REVIEW: The Tale of the Dancing Slaughter Horse by Victoria Shade
When Victoria meets Moonshine, an ex-racehorse saved from the slaughterhouse and abuse, she despairs at having to ride such a difficult horse. The pair compete in dressage, a sport that tests the unity of horse and rider as they engage in what can only be called dancing. They compete against horses bred solely for the sport, always struggling to overcome the bias against horses like Moony. As she grows and comes of age, Victoria teaches Moonshine to trust, and Moony teaches Victoria the importance of heart and perseverance. Together, they master many trials and compete in the Junior Nationals in this inspiring and compelling true story of how a girl and her horse changed each other’s lives forever.
I’ve always admired the sport of dressage in which a horse and rider show their superb communication skills through the execution of intricate routines. Top riders spend years perfecting their and their horses’ abilities and the best make it seem as if horse and rider can mind read. Victoria and Moonshine definitely didn’t start out that way but by the end of their years of competition, they’d developed something better – true love and trust in each other.
A lot of young girls go through a “horse mad” period. I know I did from about age 7-10 though I don’t think I ever begged my parents to buy me a horse which could live in our garage. Victoria’s first experience on a trail ride soured her but not for long. Since the story begins around this point in her life and follows her up until her late teens, I think it might be considered a juvenile/YA book. I would recommend that parents check out the first few chapters because her home life was anything but ideal. Her parents went through an acrimonious divorce and her father basically sounds like an abusive ass – to her mother physically and to Victoria and her younger sister emotionally.
Once her interest in riding kicks in, she becomes a “barn rat” at one local and then a more distant riding facility. She’s lucky in her mentors who encourage her and help nurture her talent while she feeds her addiction to horses. After seeing some dressage moves, she knows she’s found her calling. Any fool can jump but it takes something special to be able to do this almost dance with a horse.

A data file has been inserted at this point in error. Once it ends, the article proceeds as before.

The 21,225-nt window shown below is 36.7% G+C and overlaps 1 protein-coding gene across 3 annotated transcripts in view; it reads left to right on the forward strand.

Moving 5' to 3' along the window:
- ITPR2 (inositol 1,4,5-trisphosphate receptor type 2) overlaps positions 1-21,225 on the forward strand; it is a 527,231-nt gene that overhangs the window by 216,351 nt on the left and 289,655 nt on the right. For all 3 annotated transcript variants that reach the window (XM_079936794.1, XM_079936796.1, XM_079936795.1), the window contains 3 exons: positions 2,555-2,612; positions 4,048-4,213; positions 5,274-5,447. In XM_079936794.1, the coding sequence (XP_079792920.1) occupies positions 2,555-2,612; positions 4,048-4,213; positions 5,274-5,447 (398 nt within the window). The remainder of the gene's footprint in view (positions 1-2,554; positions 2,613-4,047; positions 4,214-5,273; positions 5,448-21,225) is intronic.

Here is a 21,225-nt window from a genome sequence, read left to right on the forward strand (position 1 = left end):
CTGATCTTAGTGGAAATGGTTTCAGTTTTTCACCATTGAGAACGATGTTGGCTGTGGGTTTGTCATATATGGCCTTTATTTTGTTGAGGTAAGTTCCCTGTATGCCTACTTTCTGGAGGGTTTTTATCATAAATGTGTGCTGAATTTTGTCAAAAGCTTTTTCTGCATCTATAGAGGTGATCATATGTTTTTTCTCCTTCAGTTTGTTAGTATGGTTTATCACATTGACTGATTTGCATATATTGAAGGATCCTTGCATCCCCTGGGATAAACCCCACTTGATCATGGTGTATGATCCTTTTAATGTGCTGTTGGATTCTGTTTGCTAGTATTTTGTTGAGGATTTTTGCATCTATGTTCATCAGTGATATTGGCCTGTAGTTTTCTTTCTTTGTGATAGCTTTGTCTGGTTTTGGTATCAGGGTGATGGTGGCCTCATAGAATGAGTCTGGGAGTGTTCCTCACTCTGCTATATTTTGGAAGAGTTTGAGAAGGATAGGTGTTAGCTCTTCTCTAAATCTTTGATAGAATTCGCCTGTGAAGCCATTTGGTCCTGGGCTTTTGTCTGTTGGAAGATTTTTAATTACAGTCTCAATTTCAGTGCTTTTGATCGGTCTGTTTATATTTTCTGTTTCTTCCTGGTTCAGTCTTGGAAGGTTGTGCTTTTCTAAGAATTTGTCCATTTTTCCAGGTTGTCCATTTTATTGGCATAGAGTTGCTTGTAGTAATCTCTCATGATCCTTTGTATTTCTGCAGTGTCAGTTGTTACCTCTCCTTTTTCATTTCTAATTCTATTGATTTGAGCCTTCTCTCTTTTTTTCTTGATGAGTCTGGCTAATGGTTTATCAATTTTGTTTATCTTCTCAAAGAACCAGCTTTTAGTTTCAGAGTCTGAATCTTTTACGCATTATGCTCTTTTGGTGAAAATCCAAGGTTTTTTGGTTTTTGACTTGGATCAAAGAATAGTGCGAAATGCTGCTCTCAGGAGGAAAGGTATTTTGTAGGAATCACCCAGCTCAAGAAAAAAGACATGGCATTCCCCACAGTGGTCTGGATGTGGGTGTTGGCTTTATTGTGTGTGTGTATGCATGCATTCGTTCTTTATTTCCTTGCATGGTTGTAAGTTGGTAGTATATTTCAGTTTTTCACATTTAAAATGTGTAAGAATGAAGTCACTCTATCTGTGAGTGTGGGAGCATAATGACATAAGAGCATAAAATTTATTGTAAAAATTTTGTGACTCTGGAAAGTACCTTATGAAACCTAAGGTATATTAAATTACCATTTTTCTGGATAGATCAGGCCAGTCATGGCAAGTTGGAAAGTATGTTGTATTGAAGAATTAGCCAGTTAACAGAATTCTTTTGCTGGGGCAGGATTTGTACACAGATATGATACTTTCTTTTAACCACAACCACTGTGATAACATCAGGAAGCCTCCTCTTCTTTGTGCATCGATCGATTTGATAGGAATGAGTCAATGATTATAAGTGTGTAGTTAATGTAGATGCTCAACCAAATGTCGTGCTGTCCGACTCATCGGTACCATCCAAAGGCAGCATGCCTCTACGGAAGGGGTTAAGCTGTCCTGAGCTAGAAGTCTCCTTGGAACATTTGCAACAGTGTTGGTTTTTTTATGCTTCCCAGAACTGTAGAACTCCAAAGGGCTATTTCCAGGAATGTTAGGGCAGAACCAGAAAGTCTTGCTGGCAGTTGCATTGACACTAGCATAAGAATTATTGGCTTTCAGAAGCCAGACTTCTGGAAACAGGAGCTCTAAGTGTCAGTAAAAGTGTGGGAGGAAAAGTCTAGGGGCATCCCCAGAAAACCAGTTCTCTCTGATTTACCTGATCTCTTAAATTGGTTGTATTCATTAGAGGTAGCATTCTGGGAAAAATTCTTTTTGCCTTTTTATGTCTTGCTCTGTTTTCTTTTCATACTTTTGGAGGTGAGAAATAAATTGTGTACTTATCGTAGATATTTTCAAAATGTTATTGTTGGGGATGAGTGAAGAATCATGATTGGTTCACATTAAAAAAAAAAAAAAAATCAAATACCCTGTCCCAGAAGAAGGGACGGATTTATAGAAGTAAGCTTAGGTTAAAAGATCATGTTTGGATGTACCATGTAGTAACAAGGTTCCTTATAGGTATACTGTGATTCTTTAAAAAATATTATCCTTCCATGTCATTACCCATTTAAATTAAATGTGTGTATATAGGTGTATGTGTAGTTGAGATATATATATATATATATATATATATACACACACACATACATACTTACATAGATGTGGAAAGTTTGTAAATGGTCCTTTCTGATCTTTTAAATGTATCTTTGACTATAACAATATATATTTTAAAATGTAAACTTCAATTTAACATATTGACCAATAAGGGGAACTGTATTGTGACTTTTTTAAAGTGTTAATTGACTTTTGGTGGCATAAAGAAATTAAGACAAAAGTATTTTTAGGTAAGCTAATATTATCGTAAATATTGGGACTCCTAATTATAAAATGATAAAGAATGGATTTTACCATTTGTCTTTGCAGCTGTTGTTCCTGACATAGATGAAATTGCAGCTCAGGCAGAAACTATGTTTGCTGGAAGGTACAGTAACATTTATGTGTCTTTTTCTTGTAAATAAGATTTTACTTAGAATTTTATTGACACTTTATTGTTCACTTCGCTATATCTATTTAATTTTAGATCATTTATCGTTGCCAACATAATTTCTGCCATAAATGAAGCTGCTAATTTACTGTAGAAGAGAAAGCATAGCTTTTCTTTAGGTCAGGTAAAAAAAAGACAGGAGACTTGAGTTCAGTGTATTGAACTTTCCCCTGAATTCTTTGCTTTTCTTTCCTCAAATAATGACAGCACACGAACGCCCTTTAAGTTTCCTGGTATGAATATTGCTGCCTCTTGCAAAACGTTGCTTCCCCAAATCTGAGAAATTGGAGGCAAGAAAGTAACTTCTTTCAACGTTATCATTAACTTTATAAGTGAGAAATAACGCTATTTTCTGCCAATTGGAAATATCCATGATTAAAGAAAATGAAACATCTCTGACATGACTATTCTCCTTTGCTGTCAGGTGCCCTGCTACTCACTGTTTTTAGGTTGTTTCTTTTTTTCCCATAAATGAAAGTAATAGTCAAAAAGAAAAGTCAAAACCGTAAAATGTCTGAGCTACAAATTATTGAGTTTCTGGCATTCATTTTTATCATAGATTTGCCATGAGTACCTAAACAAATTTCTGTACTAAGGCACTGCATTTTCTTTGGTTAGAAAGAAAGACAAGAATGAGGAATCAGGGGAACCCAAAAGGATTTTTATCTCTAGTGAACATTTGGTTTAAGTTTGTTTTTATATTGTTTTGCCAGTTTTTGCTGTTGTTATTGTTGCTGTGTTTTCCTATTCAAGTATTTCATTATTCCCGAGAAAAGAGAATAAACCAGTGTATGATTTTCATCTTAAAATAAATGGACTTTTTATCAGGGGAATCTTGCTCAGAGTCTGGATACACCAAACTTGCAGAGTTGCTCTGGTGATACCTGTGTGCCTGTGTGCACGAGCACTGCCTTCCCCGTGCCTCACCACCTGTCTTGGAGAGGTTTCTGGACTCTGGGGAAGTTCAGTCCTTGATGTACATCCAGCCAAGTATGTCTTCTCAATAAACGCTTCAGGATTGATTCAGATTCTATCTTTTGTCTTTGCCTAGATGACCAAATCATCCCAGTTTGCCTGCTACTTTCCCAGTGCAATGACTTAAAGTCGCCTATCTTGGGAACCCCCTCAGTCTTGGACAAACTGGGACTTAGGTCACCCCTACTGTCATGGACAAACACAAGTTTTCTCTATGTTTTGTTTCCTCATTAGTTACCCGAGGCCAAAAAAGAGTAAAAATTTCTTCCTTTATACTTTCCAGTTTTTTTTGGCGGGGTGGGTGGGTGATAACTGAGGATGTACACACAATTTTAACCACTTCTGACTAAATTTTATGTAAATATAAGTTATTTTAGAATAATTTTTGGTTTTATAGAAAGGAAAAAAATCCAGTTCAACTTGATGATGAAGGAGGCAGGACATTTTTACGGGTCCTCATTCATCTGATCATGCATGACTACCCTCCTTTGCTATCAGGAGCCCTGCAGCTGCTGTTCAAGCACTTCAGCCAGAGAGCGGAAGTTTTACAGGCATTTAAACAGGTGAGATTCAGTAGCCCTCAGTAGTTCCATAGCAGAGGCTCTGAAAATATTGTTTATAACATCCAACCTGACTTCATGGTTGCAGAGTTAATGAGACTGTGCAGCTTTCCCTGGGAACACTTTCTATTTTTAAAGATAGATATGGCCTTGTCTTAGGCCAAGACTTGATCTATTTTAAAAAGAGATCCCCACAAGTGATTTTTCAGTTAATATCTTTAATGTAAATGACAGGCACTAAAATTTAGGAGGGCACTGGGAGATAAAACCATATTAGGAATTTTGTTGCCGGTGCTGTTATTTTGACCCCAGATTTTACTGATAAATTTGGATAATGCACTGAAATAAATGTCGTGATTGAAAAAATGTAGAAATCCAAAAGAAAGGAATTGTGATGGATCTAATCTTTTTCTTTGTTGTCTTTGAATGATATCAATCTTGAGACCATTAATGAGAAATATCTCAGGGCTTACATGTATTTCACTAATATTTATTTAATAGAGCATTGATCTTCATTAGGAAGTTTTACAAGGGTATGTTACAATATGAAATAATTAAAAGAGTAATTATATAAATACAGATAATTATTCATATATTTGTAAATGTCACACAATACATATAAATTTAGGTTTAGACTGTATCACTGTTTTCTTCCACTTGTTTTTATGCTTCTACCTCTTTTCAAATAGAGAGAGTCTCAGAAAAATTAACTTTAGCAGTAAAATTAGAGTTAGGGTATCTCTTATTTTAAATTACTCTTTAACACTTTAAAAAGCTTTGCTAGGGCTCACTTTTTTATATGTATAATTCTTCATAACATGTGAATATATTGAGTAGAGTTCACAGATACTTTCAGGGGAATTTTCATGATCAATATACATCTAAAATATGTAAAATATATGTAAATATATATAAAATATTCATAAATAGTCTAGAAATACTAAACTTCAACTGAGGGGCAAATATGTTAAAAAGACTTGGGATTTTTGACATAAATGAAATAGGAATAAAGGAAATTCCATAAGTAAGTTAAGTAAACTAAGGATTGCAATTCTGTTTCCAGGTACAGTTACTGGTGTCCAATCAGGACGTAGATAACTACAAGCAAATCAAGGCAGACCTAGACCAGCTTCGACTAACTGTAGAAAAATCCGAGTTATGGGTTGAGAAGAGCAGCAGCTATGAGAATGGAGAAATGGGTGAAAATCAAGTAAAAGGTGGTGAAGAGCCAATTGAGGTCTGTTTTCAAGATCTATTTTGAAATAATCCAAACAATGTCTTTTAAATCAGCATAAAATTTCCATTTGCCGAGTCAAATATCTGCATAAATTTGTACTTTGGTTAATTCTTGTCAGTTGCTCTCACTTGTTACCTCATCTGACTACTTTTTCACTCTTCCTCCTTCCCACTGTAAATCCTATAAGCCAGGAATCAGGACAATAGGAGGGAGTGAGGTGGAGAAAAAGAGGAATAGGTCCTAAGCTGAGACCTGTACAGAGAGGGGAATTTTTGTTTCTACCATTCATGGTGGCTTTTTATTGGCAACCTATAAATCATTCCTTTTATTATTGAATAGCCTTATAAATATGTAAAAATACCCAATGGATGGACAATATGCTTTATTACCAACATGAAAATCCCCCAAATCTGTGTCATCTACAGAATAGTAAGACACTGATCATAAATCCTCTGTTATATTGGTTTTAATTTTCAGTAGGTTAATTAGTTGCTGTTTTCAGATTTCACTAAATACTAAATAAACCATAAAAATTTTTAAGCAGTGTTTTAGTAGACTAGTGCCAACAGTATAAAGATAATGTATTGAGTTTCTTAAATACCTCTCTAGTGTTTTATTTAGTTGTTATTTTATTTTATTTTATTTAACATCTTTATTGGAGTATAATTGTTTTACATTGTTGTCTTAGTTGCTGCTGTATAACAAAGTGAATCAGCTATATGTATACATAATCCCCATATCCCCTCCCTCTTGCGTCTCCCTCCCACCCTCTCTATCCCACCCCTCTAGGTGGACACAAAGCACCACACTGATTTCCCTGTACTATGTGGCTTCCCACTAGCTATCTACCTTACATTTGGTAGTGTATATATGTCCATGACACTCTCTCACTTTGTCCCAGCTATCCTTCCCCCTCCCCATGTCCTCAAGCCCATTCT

Victoria might soak up what her trainers teach her but that doesn’t mean she always understands what the Big Picture is or agrees with them on everything. One such thing is a horse called Moonshine. Abandoned by his owner at the barn, sent by the barn owner to places to be “schooled,” he snaps at and terrorizes everyone who comes near him. With lots of “put upon” sighs, Victoria starts to ride him. It isn’t until after a few months that other riders give her insight into his behavior due to the abusive treatment he’s gotten. Others deride his breeding – he’s a thoroughbred/quarter horse cross – and tell her he’ll never be able to do dressage.
Victoria’s personality responds to negativity with “I’ll show you” and she proceeds to spend all her free time with Moony working to expand and perfect their skills. In a world of European warmblood elitism, she and Moony are the scrappy underdogs. It’s not easy and not without its setbacks and disappointments. World class trainers tell her to get a real dressage horse and disparage her chances to advance with Moony but they keep at it.
And along the way, something magical happens. A “street tough” punk horse who trusted no one and a horse crazy teenager work and develop together and end up going to the US Junior Nationals and maybe, grudgingly, changing a few “set in stone” opinions of what they can achieve. B